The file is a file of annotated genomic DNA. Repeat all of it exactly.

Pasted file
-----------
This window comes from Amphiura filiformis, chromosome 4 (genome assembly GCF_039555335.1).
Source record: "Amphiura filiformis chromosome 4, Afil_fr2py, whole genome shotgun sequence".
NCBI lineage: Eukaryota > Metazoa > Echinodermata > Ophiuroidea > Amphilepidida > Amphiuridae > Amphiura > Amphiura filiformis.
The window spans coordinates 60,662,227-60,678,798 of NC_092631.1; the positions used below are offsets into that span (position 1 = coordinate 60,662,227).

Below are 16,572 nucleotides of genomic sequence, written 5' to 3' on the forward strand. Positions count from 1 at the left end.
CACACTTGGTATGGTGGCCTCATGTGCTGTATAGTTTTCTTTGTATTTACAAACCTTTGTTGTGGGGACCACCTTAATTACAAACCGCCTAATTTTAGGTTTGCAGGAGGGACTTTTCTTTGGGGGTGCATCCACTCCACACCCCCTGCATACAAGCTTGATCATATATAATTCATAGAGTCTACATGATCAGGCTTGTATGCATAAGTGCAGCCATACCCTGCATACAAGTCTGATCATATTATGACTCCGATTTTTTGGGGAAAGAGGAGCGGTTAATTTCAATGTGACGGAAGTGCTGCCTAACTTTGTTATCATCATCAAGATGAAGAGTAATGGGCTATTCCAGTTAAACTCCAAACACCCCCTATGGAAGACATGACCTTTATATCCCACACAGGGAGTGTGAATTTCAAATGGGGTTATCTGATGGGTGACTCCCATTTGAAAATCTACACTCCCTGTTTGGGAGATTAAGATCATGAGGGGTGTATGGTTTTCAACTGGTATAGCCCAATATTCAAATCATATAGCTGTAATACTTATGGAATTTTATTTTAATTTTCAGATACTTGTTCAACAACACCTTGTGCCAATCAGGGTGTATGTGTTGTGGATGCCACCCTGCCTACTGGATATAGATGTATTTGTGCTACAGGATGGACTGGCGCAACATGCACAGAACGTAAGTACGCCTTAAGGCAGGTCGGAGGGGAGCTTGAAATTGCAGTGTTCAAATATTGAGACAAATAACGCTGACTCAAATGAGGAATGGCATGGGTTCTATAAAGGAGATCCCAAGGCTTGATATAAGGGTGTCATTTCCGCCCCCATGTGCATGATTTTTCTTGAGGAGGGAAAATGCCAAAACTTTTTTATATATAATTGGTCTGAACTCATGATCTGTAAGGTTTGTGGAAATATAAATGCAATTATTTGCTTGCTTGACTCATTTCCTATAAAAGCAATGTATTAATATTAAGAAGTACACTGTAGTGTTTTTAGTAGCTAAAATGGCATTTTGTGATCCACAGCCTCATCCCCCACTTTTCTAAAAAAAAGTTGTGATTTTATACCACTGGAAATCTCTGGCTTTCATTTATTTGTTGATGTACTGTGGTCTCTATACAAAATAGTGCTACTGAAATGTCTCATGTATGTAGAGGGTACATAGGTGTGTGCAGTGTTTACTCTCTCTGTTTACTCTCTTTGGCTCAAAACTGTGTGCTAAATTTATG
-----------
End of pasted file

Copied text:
This window comes from Amphiura filiformis, chromosome 4 (genome assembly GCF_039555335.1).
Source record: "Amphiura filiformis chromosome 4, Afil_fr2py, whole genome shotgun sequence".
NCBI lineage: Eukaryota > Metazoa > Echinodermata > Ophiuroidea > Amphilepidida > Amphiuridae > Amphiura > Amphiura filiformis.
The window spans coordinates 60,662,227-60,678,798 of NC_092631.1; the positions used below are offsets into that span (position 1 = coordinate 60,662,227).

Below are 16,572 nucleotides of genomic sequence, written 5' to 3' on the forward strand. Positions count from 1 at the left end.
CACACTTGGTATGGTGGCCTCATGTGCTGTATAGTTTTCTTTGTATTTACAAACCTTTGTTGTGGGGACCACCTTAATTACAAACCGCCTAATTTTAGGTTTGCAGGAGGGACTTTTCTTTGGGGGTGCATCCACTCCACACCCCCTGCATACAAGCTTGATCATATATAATTCATAGAGTCTACATGATCAGGCTTGTATGCATAAGTGCAGCCATACCCTGCATACAAGTCTGATCATATTATGACTCCGATTTTTTGGGGAAAGAGGAGCGGTTAATTTCAATGTGACGGAAGTGCTGCCTAACTTTGTTATCATCATCAAGATGAAGAGTAATGGGCTATTCCAGTTAAACTCCAAACACCCCCTATGGAAGACATGACCTTTATATCCCACACAGGGAGTGTGAATTTCAAATGGGGTTATCTGATGGGTGACTCCCATTTGAAAATCTACACTCCCTGTTTGGGAGATTAAGATCATGAGGGGTGTATGGTTTTCAACTGGTATAGCCCAATATTCAAATCATATAGCTGTAATACTTATGGAATTTTATTTTAATTTTCAGATACTTGTTCAACAACACCTTGTGCCAATCAGGGTGTATGTGTTGTGGATGCCACCCTGCCTACTGGATATAGATGTATTTGTGCTACAGGATGGACTGGCGCAACATGCACAGAACGTAAGTACGCCTTAAGGCAGGTCGGAGGGGAGCTTGAAATTGCAGTGTTCAAATATTGAGACAAATAACGCTGACTCAAATGAGGAATGGCATGGGTTCTATAAAGGAGATCCCAAGGCTTGATATAAGGGTGTCATTTCCGCCCCCATGTGCATGATTTTTCTTGAGGAGGGAAAATGCCAAAACTTTTTTATATATAATTGGTCTGAACTCATGATCTGTAAGGTTTGTGGAAATATAAATGCAATTATTTGCTTGCTTGACTCATTTCCTATAAAAGCAATGTATTAATATTAAGAAGTACACTGTAGTGTTTTTAGTAGCTAAAATGGCATTTTGTGATCCACAGCCTCATCCCCCACTTTTCTAAAAAAAAGTTGTGATTTTATACCACTGGAAATCTCTGGCTTTCATTTATTTGTTGATGTACTGTGGTCTCTATACAAAATAGTGCTACTGAAATGTCTCATGTATGTAGAGGGTACATAGGTGTGTGCAGTGTTTACTCTCTCTGTTTACTCTCTTTGGCTCAAAACTGTGTGCTAAATTTATG